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90% of the time, speakers of English use just 7,500 words in speech and writing. These words appear in red, and are graded with stars. One-star words are frequent, two-star words are more frequent, and three-star words are the most frequent.
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Everyone made a rush for the ice cream stand.
Commuters jostled in a frantic rush to get off the subway.
Sorry about the rush, but we need the figures tomorrow.
Sorry, I can't stop. I'm in a rush.
He was in no rush to leave.
I knew that I'd finished the paper in a rush, and that the final paragraph was poor.
There was a mad rush to get the house clean before they arrived.
Anne felt a rush of affection for the wise old woman.
He fought down a sudden rush of panic.
A last-minute rush by Christmas shoppers boosted sales.
There has been a rush of foreign investment in the country.
We've had a rush on barbecue grills this week.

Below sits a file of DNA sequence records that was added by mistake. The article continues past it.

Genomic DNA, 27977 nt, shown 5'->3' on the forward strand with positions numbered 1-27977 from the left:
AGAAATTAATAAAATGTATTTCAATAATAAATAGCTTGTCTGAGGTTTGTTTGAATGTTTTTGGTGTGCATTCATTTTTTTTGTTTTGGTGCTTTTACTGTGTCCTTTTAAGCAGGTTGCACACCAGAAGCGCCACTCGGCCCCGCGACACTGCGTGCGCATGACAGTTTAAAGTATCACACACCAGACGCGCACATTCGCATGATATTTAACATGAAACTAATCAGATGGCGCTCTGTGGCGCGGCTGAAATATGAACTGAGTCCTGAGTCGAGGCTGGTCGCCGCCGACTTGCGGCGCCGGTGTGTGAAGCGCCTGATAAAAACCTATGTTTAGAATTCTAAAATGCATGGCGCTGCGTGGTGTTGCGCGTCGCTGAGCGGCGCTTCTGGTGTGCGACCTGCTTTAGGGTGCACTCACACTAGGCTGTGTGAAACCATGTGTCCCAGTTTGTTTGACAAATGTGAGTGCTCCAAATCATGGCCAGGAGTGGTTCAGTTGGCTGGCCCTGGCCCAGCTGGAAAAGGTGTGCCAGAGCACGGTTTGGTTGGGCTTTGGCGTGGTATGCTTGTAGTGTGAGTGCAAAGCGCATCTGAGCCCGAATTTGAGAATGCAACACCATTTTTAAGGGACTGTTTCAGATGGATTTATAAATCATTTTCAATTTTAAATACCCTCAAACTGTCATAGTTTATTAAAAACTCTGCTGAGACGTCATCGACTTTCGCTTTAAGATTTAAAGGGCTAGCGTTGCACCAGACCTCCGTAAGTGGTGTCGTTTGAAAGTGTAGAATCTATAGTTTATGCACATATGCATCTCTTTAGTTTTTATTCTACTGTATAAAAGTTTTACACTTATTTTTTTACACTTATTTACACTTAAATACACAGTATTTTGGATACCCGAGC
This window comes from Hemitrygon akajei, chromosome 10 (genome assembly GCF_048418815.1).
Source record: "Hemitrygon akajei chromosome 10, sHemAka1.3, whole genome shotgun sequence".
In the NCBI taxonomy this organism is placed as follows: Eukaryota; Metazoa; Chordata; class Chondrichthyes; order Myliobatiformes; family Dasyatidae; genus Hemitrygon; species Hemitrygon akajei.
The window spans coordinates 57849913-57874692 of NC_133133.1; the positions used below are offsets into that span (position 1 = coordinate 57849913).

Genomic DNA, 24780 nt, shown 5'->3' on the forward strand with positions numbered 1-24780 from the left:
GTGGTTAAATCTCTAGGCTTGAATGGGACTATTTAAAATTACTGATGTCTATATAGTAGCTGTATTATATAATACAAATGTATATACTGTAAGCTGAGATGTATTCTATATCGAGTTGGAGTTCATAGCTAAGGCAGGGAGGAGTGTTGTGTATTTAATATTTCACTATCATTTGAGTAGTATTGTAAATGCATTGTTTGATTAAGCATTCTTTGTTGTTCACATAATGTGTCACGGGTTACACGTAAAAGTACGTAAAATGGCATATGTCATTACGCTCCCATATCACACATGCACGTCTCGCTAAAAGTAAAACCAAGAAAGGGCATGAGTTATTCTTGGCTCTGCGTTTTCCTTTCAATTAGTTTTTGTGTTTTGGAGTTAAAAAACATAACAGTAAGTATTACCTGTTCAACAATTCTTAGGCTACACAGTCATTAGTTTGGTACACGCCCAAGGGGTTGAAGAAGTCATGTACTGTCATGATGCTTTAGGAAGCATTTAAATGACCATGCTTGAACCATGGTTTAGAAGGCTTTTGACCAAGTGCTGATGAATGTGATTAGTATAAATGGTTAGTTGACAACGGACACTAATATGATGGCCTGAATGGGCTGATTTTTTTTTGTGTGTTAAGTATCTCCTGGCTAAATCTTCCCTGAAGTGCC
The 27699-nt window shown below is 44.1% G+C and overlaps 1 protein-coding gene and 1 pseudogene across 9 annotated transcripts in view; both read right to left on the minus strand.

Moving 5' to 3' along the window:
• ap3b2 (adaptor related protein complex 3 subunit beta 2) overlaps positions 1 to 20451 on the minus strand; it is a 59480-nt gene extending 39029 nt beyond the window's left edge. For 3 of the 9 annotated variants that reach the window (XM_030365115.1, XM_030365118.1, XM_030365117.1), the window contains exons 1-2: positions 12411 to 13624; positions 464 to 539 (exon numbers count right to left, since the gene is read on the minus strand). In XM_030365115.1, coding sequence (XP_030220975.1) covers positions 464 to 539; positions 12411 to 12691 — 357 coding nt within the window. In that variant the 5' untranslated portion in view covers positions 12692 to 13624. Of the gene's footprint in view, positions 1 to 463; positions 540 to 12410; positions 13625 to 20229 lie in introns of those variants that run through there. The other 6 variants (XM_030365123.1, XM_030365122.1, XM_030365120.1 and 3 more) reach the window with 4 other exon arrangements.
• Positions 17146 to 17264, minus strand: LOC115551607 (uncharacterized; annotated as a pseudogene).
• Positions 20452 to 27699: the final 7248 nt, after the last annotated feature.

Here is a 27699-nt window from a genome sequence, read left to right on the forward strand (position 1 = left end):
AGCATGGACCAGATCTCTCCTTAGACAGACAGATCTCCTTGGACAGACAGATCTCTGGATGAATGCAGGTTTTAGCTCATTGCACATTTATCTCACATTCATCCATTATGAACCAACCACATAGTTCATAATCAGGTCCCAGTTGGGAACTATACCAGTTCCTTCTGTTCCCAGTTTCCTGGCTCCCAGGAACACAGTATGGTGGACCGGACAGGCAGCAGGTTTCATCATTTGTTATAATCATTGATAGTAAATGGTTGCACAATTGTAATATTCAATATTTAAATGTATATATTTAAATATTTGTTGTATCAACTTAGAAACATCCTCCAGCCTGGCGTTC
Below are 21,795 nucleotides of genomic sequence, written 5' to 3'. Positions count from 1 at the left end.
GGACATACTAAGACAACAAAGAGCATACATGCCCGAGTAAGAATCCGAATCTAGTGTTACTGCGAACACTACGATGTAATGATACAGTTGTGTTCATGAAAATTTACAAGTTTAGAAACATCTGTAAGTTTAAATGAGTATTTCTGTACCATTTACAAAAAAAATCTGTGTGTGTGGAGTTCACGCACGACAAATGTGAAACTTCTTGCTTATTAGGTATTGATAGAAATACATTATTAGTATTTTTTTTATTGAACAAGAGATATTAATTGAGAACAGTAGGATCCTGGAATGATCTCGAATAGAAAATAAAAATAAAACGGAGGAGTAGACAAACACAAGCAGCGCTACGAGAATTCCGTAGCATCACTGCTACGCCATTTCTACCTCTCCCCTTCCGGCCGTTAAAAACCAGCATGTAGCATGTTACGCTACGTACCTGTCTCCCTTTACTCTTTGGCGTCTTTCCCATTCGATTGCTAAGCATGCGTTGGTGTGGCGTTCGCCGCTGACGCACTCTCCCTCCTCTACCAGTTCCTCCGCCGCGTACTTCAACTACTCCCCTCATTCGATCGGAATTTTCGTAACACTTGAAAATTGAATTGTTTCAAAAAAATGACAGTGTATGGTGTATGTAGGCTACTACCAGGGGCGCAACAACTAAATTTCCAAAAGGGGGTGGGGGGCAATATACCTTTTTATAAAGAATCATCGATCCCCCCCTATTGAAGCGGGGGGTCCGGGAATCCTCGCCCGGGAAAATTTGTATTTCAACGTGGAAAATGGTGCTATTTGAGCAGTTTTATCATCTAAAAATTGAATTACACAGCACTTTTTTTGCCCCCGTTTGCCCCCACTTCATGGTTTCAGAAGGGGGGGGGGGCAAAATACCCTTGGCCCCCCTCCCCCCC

There was a rush to buy tickets for the concert.
Lee left home at six in the morning to avoid the rush.
I decided to brave the Saturday morning rush at the mall.
Beat the morning rush by walking to work.
This is the American English definition of rush. View British English definition of rush.
a share of the profits of a company, paid once or twice a year to the people who own the...
to post a tweet, usually a negative one, that mentions a person without using the @ sign, so that they will not see the message on their Twitter feed …add a word
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